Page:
At my core, I am a hopeful, hope full, person. I do my best writing, and living, when I own this. When I forget this – when I stop dreaming – bad things happen. I let myself be corrected, chastised. I let other people’s experiences carry more weight than my own, and I spiral downward. I am smothered, extinguished. I become passive.

Sometimes, out in the world, my hopefulness gets sideways glances. If I am not on guard, I find myself feeling small, like a child who doesn’t really get it. Give her a few more experiences, I imagine people thinking, and she won’t feel like that. But I have had my share of experiences.

In my writing life, the same kind of thing happens. This time, though, the correction, the chastisement comes from myself. You don’t know this story well enough, I tell myself, becoming my own antagonist. You need to plot more, think more, be more. But the story is in me, and this kind of thinking locks me right up.

For me, hope is active. It has goals, it has a direction. Hope is both necessary and valuable. It is not naïve, because it is not waiting. It is seeking.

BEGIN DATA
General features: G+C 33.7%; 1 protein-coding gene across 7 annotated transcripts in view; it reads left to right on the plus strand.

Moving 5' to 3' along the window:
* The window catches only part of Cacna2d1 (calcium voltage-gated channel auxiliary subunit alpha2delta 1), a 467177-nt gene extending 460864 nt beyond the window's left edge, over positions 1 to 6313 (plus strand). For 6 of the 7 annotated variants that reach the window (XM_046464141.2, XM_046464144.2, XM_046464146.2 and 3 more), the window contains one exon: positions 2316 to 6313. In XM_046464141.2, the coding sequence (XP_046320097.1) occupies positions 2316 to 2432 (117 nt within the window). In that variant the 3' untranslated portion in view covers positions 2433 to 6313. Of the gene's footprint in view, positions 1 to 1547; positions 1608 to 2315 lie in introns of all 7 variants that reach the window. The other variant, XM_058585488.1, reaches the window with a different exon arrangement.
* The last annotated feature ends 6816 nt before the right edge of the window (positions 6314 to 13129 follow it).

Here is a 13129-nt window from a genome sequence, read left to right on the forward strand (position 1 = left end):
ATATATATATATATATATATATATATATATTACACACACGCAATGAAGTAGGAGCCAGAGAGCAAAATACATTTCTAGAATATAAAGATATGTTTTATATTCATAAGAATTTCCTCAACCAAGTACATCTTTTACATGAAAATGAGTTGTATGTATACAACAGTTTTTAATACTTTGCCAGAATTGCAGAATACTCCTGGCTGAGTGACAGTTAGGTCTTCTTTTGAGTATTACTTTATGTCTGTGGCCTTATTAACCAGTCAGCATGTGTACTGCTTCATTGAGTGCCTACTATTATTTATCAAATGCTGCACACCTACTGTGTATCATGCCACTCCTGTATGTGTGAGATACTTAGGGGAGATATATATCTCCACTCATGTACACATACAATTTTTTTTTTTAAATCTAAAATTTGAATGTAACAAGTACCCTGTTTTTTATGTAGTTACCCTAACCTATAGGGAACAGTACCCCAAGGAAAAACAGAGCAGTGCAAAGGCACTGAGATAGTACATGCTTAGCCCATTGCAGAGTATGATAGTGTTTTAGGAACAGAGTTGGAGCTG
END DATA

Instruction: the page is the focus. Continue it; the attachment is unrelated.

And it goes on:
And so, when I start hearing those chastising, correcting voices, I put up a sign to remind myself of my hopeful core. In my life, the sign says, “Your experiences are just as valuable as those of others,” and right now in my writing life, the sign says, “You can trust yourself to get Norah out of there.” This keeps me going.

I know that in my heart I sing Cinderella’s song. But unlike her, I am not waiting, I am seeking. It is only when I lose my hope that I will be swept away.

Write Fiercely.